By LYNET OTIENO
KENYA: Africa’s aviation is projected to experience the highest growth in terms of international air traffic.
According to the African Airlines Association (AFRAA) Secretary General Elijah Chingosho, the continent’s airlines will also reap big from the growing number of tourist arrivals.
This is despite safety challenges facing African aviation due to the continent’s inability to speak in one voice is worsening the situation.
“Over the period 2010-2015, Africa will be one of the fastest growing regions in the world in terms of international traffic with an average growth rate of 6.1 per cent, compared to the global average of 5.8 per cent,” said Chingosho at an aviation forum in Mombasa organised by airlines’ Annual General Assembly (AGA).
Chingoso said that the European Union’s (EU) move to ban certain African airlines is also a point of concern. “AFRAA is opposed to the EU banned list, which is negatively painting all African airlines,” said the AFRAA Secretary General.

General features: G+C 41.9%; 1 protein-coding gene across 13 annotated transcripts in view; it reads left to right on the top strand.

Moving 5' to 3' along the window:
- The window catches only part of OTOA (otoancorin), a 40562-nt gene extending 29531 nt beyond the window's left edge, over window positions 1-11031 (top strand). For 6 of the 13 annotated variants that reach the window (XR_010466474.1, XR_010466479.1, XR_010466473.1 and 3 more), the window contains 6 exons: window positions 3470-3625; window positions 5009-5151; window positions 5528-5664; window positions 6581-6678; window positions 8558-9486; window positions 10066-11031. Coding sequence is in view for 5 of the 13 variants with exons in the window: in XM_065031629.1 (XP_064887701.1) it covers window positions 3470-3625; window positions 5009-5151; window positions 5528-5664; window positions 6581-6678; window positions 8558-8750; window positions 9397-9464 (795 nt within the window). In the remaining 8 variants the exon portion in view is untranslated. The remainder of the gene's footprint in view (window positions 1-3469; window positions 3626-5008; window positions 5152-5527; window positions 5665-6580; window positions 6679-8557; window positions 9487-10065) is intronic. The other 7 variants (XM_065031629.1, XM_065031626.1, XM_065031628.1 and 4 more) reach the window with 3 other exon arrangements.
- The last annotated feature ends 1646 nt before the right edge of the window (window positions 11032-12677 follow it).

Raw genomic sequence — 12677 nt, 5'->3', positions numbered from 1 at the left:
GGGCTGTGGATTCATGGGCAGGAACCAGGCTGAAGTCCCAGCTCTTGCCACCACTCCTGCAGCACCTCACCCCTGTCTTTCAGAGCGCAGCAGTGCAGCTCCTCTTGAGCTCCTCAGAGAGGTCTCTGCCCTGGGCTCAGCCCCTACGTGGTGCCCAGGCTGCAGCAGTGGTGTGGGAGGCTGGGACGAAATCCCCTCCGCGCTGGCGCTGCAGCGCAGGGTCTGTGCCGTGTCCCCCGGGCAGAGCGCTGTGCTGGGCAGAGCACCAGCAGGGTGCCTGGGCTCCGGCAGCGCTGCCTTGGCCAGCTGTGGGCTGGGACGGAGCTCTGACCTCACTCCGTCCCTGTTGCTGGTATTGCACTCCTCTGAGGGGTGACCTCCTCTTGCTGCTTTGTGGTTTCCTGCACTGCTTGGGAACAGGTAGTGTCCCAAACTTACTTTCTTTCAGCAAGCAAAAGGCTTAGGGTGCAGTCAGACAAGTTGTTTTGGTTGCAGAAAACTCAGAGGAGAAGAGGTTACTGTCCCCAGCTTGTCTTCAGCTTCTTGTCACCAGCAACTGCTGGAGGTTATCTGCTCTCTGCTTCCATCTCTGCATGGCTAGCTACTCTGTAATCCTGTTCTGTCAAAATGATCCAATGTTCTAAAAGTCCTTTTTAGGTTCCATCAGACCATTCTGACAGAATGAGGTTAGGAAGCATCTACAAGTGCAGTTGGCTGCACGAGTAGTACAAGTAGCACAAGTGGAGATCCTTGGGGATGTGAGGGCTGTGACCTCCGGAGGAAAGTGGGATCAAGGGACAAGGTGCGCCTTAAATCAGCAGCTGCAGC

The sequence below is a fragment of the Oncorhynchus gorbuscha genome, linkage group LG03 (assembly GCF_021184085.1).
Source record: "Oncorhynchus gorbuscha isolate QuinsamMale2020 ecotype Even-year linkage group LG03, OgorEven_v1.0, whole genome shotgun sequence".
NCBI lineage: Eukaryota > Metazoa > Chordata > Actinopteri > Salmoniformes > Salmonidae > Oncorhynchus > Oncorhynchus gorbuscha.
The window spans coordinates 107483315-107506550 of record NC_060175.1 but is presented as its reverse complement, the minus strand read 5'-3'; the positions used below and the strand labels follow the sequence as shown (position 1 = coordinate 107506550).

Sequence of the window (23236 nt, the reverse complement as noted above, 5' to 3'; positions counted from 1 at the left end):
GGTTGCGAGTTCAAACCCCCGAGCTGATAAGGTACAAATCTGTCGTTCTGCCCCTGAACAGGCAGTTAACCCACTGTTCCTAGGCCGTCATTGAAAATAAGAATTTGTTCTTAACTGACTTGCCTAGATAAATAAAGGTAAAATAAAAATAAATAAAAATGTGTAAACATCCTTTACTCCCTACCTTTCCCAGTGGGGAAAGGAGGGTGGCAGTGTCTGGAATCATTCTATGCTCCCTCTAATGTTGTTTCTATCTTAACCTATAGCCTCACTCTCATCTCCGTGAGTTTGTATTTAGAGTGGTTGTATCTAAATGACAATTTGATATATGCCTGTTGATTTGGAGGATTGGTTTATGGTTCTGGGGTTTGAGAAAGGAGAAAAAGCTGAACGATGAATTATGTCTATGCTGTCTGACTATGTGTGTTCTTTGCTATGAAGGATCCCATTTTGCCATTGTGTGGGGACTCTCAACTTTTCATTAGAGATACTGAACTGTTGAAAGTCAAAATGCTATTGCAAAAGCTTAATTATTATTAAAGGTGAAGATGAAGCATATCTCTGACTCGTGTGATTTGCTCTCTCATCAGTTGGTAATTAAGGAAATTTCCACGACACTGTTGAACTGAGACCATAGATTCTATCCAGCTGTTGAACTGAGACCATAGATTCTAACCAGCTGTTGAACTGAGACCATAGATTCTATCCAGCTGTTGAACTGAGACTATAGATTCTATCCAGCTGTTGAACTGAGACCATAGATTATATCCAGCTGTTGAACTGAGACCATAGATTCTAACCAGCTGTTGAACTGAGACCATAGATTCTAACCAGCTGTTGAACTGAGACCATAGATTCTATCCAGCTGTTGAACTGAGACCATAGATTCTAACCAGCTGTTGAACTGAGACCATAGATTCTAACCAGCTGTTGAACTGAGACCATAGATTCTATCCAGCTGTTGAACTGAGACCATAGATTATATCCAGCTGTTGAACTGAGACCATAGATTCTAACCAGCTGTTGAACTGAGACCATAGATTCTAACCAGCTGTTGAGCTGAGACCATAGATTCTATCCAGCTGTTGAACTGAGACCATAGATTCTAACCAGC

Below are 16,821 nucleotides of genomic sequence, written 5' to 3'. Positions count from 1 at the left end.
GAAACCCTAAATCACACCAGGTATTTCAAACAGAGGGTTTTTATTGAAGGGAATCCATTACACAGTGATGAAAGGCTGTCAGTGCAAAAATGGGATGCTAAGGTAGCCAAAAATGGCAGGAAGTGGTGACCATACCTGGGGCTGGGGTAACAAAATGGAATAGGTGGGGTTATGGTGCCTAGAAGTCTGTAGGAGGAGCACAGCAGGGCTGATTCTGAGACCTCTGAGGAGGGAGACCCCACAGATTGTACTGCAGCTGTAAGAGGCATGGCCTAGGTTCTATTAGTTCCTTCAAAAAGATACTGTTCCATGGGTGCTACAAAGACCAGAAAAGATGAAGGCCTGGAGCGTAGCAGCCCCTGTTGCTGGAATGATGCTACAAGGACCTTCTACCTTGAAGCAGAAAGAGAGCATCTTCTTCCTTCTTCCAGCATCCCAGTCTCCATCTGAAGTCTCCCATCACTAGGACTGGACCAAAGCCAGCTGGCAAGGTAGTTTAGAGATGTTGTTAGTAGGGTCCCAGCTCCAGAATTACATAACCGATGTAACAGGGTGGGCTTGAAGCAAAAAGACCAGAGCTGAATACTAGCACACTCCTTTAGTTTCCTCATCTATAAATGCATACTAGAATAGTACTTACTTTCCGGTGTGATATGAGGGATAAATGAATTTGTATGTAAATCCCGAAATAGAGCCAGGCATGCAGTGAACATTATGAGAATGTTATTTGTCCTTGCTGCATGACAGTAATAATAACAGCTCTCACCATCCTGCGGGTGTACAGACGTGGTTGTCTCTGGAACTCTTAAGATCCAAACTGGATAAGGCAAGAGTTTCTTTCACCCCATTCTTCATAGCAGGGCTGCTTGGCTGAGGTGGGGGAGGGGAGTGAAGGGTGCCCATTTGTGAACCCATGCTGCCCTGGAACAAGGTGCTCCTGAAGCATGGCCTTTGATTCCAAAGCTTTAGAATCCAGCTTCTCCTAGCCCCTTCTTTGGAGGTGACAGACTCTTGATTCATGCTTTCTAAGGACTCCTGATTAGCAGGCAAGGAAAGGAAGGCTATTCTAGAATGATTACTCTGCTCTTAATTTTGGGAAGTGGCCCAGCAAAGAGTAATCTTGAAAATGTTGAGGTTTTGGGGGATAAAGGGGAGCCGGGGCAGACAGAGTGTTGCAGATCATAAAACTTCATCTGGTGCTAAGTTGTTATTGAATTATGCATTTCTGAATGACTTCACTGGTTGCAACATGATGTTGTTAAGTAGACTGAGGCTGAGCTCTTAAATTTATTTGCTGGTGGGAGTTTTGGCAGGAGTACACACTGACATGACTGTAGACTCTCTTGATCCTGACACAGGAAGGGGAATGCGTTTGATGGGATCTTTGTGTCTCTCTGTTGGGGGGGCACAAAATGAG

“We need the AU and African States to help reverse this… ensuring a common African negotiating position since the EU negotiates as a block whilst African States negotiate individually.”
African airlines only have 20 per cent of the intercontinental market share, with only about 12 countries operating airlines in and outside Africa, compared to more than 26 in the 1980s and 1990s. The performance of the continent’s aviation industry is also lagging behind at less than three per cent of global revenue persons kilometres.
This is as a result of high industry costs, inadequate infrastructure at several airports, as well as lack of a single traffic rights negotiating body with respect to third parties like the EU. Industry captains also called for change of policies and increased participation by African States to address some of the challenges.
The challenges highlighted in the conference themed, “Challenging Times – Africa’s Strategic Alignment,” included market access and liberalisation, infrastructure development and cooperation, high fuel cost and insufficient number of qualified technical staff.
Others were inadequate investment in infrastructure to meet the growth in demand, inadequate resources to catch up with the advancement in new technologies, as well as restrictive policies to grow, expand and become competitive.